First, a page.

While state legislative sessions are just getting underway in the new year, perpetual campaigning for the election is no doubt leaving everyone already feeling cranky and cynical (or is that just me?).
But take heart, advocates! Despite the cornucopia of GOP candidate positions on public arts funding—ranging anywhere from mild tolerance to total abhorrence—President Obama just proposed an increase in NEA funding!
And on the state level, while some familiar faces are making waves, several states are receiving some great surprises and proposals for steady funding:
Last month, Connecticut’s Department of Economic and Community Development (DECD) announced the launch of a $3.1 million local-level creative placemaking initiative in July. Gov. Dannel Malloy’s FY13 budget recommends eliminating all direct art support and redirecting those funds to a statewide marketing campaign that would include tourism. The state’s budget office indicates that arts organizations will be able to compete for $14 million in funding with other programs in the DECD.
The state legislature is proposing an increase to Florida Division of Cultural Affairs Cultural and Museum Grants. These grants were appropriated $2 million for the current fiscal year, and for FY13 the House and Senate are currently recommending $3,025,000 and $5,050,000, respectively.
After zeroing out the state arts commission last year, Governor Sam Brownback reversed his decision and proposed $200,000 for the upcoming fiscal year. However, these funds would be for a new Kansas Creative Industries Commission, a merger of the Kansas Arts Commission and the Kansas Film Commission, housed under the Department of Commerce.
Governor Martin O’Malley is recommending level funding for the Maryland State Arts Council (MSCAC) in FY13. Funding for MSAC has remained steady at $13.3 million for several years.
Another level funding proposal comes from Governor Deval Patrick. The governor’s FY 13 budget requests a $9.2 million appropriation for the Massachusetts Cultural Council. The agency is also requesting a $500,000 supplemental appropriation for a creative education initiative. The House will present its budget in April, with the Senate’s to follow in May.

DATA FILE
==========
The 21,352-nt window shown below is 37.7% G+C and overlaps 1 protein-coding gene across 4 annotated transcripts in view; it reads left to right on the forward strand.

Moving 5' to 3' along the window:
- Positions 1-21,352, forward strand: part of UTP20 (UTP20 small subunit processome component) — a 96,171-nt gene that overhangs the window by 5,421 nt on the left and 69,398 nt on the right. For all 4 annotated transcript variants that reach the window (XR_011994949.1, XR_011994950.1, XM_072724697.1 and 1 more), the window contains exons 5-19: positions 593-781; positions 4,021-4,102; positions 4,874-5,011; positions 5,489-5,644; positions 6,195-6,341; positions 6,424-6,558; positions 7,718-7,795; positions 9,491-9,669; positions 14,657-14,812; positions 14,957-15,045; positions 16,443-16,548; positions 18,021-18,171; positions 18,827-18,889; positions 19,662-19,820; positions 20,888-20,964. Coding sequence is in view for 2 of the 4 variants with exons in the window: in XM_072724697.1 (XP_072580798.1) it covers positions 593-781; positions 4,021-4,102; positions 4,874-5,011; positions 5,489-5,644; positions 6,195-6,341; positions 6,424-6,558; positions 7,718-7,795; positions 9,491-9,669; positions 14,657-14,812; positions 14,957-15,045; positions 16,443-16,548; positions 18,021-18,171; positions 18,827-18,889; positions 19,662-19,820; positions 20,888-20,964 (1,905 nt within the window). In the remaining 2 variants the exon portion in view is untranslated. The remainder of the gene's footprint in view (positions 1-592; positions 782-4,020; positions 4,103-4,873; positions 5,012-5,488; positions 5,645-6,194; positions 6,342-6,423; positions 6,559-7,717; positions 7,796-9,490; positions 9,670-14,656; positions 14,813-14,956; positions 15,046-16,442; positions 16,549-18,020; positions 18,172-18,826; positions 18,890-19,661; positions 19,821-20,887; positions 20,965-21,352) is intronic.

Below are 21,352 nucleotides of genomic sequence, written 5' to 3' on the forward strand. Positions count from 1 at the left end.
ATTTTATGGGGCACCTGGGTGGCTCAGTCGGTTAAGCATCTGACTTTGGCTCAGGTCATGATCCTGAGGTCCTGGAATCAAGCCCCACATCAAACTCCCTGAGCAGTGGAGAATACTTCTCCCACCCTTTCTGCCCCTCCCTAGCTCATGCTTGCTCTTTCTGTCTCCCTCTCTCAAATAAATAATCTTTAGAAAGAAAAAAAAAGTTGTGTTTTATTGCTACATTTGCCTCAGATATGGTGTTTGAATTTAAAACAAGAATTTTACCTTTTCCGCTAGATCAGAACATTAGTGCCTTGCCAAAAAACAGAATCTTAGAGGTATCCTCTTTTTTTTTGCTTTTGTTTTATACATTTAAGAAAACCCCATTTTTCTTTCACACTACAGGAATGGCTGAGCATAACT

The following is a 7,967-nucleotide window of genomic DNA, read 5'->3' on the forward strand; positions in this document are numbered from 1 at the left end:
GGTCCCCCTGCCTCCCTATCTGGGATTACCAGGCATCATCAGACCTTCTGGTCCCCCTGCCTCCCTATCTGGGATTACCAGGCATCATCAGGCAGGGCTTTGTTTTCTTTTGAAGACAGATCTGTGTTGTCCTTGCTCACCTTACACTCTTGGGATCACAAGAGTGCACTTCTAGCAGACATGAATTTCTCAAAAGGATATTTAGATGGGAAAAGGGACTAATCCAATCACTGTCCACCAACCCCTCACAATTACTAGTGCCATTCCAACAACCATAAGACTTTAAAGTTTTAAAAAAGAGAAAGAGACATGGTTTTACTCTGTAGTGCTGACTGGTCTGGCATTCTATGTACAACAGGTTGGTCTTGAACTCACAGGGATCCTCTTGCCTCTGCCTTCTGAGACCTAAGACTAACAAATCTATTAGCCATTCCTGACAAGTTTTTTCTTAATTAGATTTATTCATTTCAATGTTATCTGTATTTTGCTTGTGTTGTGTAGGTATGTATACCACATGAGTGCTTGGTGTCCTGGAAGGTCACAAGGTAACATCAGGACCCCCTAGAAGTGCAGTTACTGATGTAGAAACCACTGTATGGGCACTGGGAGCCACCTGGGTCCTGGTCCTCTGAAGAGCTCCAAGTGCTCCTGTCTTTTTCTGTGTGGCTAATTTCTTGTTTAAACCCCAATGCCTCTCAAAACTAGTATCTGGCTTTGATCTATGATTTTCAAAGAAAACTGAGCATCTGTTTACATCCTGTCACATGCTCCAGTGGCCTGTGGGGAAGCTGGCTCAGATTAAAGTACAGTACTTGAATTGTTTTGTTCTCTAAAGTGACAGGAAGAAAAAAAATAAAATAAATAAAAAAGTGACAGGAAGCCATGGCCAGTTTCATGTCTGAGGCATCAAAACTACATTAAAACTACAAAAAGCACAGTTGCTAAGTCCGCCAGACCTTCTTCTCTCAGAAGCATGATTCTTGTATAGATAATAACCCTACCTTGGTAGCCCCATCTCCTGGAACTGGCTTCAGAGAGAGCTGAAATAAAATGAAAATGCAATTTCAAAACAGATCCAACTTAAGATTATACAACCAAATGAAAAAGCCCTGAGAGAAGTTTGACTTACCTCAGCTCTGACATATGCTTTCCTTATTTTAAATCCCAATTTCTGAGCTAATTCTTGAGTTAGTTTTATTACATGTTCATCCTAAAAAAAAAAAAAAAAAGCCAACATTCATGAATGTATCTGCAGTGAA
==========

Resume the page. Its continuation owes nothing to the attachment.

Additional arts funding could be coming to the state after Governor Rick Snyder recently recommended a threefold increase in funding for the Michigan Council for Arts and Cultural Affairs. The governor’s announcement comes on the heels of ArtServe Michigan’s release of the Creative State Michigan study that documents the multi-million dollar economic impact the arts have within the state.
After receiving no general fund appropriations from the legislature last year, Governor Jay Nixon is proposing $600,000 for the state arts council. For several years, the council has had to rely on funding through its cultural trust fund, drawing it down significantly. Advocates are requesting $3 million from the legislature for the council.
Arts funding received a $2 million boost for the FY12-13 biennium thanks to a bump in Legacy Amendment funding, but future funding could be in jeopardy as the governor and legislature try to find a way to fund a new stadium for the Minnesota Vikings.
An early House committee attempt to eliminate the Department of Cultural Resources (DCR) failed, much like last year’s. However, DCR funding must still pass the full House of Representatives, and the Senate. Also in play is an attempt to defund the state’s percent for art program. These measures will be voted on February 21.
Governor Tom Corbett is recommending just over $9 million for the state arts council, level with the current year’s funding. Last year, the council’s budget survived a House of Representatives amendment to strip 70% of its funding.
In her new budget, Governor Nikki Haley once again calls for eliminating funding to the South Carolina Arts Commission. The legislature overrode her veto of nearly $2 million in funding last year, and a similar battle could unfold over the next several months.